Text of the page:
Last modified on 12 March 2011, at 16:35

Talk:emo

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Definition, POS, and etymologyEdit

Emo is a style of music. Not an adjective.

Emo is also an adjective. 86.131.94.6 19:14, 6 January 2007 (UTC)

Emo does not stand for Emotional! it stands for Emotive Hardcore when classifiying people. —This unsigned comment was added by Megan j09 (talkcontribs) 03:56, 15 May 2007 (UTC).

  • Are you sure it's EMOTIVE hardcore? I think emotional hardcore works better. emotive isn't a word, i think. —The preceding unsigned comment was added by 66.92.86.9 (talkcontribs) 03:17, 21 May 2007 (UTC)


This is definitely a poor definition. Look to Wikipedia's emo article for some guidance. Cheeser1 21:06, 19 May 2007 (UTC)

Since I became able to edit the article, I wound up fixing it up quite a bit. I think this one gives enough leeway to encompass all usages of the word. Cheeser1 02:30, 2 June 2007 (UTC)

This is still a poor definition, three years after Cheeser1's comment. The claim that emo is a shortening of emotional is false, despite it being a common misconception. Emo is a shortening of the original terms emocore and emotive hardcore, which were used to describe certain hardcore punk bands in the late 80's. As far as usage, people currently do use the adjective to refer to depressed people or people with a certain style of dress, but this is an evolution of the word and does not have to do with its etymology.Radioburning 07:11, 24 March 2010 (UTC)

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emo

The first and third senses seem like nuance senses of the second and fourth, but maybe citations can attest such specifics:

  1. (Verification for this usage is being sought)+ (uncountable, music, early 1990s) A particular style of hardcore punk rock
  2. (uncountable, music, late 1990s-current) Any form of guitar-driven alternative rock that is particularly or notably emotional
  3. (Verification for this usage is being sought)+ (countable, early 1990s) An individual or group of people associated with the subculture and musical style of definition (1)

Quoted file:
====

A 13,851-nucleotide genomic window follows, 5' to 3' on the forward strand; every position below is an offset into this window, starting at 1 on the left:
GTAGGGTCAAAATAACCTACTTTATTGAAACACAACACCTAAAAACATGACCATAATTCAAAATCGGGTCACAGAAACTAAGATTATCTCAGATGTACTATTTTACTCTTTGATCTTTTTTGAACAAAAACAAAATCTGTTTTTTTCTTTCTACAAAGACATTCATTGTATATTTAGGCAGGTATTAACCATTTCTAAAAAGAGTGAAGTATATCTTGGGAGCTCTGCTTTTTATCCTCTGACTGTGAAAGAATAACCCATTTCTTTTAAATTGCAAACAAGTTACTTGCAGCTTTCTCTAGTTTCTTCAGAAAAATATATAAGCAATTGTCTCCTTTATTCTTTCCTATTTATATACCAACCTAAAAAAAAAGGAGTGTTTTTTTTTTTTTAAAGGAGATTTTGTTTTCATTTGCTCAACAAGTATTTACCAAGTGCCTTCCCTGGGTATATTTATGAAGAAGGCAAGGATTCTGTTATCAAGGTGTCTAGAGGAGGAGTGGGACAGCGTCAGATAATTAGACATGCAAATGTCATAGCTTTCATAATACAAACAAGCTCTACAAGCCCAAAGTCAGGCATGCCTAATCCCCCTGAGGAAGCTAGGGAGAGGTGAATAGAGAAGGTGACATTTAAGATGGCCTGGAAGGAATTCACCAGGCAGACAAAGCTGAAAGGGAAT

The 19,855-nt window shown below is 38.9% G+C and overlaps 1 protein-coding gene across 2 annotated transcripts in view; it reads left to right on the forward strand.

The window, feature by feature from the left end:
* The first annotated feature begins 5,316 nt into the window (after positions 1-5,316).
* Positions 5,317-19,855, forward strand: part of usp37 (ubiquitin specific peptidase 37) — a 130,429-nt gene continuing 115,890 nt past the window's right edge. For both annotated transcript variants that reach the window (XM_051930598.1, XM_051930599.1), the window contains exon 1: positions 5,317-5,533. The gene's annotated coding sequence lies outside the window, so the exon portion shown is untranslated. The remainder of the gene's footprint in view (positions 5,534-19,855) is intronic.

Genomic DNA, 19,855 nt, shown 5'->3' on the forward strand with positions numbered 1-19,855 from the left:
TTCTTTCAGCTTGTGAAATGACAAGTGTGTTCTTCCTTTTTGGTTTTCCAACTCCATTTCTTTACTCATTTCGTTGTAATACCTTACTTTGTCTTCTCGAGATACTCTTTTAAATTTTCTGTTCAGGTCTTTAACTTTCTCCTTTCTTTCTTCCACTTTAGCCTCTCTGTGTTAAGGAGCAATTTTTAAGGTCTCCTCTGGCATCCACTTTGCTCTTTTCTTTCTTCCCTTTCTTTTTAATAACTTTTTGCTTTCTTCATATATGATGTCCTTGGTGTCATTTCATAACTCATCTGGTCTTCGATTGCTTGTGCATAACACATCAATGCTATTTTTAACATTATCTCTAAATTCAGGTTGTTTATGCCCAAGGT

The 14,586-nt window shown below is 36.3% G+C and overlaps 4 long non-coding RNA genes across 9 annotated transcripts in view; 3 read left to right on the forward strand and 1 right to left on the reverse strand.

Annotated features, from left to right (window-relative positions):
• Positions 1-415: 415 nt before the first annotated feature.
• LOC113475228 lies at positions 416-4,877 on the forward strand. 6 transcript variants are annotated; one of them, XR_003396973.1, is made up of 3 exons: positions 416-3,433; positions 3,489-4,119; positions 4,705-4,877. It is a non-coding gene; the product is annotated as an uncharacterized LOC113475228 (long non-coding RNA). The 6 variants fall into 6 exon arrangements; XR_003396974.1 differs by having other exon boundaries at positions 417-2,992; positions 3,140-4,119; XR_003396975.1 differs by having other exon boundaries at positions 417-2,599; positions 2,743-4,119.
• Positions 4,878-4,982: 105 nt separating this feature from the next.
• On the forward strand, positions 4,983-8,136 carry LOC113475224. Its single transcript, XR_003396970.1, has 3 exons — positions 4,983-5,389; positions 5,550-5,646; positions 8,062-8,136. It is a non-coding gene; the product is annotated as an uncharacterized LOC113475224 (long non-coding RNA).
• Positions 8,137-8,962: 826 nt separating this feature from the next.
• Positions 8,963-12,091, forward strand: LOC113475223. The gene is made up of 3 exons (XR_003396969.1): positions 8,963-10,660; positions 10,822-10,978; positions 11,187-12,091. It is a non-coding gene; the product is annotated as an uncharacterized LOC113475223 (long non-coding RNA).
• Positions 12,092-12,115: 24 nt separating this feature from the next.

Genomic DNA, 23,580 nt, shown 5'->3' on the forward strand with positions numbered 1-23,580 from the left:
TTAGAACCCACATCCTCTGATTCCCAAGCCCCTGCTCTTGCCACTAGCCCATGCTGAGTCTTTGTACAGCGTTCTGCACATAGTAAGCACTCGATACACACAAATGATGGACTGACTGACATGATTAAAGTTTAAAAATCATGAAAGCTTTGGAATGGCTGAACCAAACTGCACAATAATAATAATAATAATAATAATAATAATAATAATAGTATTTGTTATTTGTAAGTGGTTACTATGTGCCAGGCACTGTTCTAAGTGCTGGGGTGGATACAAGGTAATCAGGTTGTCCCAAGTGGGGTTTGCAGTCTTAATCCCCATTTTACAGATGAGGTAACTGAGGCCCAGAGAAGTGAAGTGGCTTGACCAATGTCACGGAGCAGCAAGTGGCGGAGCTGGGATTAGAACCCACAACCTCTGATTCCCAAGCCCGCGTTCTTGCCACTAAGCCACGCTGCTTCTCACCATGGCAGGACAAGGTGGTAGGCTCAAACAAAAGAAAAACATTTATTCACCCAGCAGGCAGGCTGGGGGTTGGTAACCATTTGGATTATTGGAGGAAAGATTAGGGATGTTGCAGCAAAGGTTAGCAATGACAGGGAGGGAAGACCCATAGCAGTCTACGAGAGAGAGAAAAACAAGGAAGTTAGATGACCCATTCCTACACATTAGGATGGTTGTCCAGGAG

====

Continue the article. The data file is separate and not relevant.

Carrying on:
4. (countable, late 1990s-current) An individual or group of people associated with a fashion or stereotype of definition (2)

Rod (A. Smith) 07:45, 24 October 2007 (UTC)

I'm sure senses 3 & 4 could be covered by one def. Sense 2 is a contentious one, and I think some people (mainly the type of people who actually refer to themselves as "emos") would see it as a misuse of sense 1. RobbieG 11:39, 24 October 2007 (UTC)
Senses 3&4 (which can be combined and expanded) are usually adjectives, but you occasionally see reference to "an emo", and "emos". -- Thisis0 17:53, 24 October 2007 (UTC) Dang it, I keep changing my mind. All I mean to say is, this also needs an adjective sense. -- Thisis0 18:03, 24 October 2007 (UTC)
Fair to say these have failed RFV, or should they be marked {{historic}} or something? --Connel MacKenzie 18:34, 23 January 2008 (UTC)
I don't really know either. They had a lot of trouble at WP about this. It starts with being "short for emotional". There is a very vague adjective sense that might mean something like emotional/depressive/depressed and there are various music styles connected with the non-musical concept. Urban dictionary still has 300+ definitions. The word seems to often be used pejoratively. But I have zero intuition about it. DCDuring TALK 18:58, 23 January 2008 (UTC)
I took a run at the adjective sense. DCDuring TALK 19:05, 23 January 2008 (UTC)
I have added a pile of cites, several of which I believe attest the two contested senses, I am passing for now but feel free to renom, since it technically failed. - TheDaveRoss 23:01, 8 March 2008 (UTC)